Manually controlled ventilation systems for the smaller barracks, ware–

    houses, shops, or industrial buildings can be effected by the same means as

    those commonly used in more temperate regions; windows usually fitted with

    adjustable storm sash, roof vents, and simple fans are adequate for the purpose.

    Screens for all such openings are just as much a necessity in the Far North for

    insect control as elsewhere. However, for the more scientifically designed

    larger structures — barracks, mess halls, shops — the use of such elementary

    ventilation in the Arctic or Subarctic is generally limited to providing a

    proper circulation of air in unheated attic or similar spaces and thus

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    minimizing the possibility of moisture accumulating in these areas through

    excessive condensation. A system of mechanical ventilation is, as the name

    implies, so designed as to be efficiently operable in entire independence

    of natural forces and may consist of any number of refinements up to the point where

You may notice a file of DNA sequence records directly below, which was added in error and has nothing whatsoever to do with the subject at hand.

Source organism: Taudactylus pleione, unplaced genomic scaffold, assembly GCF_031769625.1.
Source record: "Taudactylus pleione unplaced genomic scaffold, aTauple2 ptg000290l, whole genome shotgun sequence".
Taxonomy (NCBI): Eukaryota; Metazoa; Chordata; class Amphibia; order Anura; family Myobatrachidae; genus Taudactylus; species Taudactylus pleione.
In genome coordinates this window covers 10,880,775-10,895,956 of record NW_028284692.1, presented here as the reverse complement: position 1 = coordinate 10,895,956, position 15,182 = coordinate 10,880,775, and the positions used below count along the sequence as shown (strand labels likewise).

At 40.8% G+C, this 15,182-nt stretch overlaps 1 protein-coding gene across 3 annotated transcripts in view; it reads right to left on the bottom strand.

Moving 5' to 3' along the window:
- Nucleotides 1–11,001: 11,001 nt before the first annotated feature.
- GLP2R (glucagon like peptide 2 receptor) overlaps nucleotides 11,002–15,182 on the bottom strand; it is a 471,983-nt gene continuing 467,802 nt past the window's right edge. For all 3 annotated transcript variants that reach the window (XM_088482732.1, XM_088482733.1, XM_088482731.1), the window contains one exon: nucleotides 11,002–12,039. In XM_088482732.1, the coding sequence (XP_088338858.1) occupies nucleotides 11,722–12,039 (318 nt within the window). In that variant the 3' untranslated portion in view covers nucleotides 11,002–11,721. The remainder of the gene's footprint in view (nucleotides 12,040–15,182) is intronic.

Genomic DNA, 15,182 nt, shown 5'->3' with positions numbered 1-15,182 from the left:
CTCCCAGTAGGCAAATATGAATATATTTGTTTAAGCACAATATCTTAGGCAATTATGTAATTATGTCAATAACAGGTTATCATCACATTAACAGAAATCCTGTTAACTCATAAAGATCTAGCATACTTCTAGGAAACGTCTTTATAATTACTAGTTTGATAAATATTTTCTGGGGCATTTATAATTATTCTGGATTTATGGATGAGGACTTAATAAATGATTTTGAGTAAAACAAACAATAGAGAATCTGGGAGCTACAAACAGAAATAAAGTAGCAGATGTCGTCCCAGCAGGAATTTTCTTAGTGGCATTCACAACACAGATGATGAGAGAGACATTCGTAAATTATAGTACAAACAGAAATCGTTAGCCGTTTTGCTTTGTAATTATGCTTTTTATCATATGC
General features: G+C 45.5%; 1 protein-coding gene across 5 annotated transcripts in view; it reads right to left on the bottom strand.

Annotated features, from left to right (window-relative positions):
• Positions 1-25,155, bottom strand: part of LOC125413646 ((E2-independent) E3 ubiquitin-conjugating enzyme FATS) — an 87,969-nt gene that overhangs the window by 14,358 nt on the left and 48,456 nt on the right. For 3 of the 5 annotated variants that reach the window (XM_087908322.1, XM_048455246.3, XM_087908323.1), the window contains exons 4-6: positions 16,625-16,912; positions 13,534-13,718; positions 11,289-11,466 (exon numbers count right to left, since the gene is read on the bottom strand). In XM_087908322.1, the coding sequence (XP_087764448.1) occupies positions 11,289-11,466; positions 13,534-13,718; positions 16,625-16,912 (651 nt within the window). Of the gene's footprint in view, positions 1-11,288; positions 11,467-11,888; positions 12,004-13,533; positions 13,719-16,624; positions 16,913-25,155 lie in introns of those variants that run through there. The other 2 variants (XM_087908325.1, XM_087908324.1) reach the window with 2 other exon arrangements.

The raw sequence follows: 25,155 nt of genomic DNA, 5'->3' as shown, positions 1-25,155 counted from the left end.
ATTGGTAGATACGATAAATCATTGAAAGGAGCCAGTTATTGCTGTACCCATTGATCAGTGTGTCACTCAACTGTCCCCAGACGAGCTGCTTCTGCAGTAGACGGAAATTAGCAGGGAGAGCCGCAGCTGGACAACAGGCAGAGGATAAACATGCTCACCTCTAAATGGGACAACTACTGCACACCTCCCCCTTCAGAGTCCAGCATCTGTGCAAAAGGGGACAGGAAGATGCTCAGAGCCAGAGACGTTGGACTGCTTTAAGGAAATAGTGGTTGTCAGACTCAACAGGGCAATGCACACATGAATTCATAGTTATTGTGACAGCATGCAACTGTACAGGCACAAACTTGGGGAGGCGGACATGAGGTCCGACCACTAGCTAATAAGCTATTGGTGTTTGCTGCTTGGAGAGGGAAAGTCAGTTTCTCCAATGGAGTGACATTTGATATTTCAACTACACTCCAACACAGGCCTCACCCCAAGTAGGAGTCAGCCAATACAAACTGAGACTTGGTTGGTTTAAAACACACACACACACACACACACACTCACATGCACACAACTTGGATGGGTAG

it may be more applicably called “air conditioning.” As considered here, it

    will consist of intake and discharge vents, supply and exhaust fans, air

    heaters, humidification equipment, and all necessary controls. Air cooling

    will, in all probability, be required for limited use in some hospital rooms

    for summer use; however, this can be treated as a special problem and its

    control can be effected by packaged units independent of the main ventilating


            The various factors serving as a basis for the design are the climatological

    conditions described in Section I, the location and orientation of the building,

    its type of construction, and the purpose for which it is to be used, all of

    which introduce a number of interrelated variables. In general, these factors

    differ in no way from those encountered in the States, except for the extremes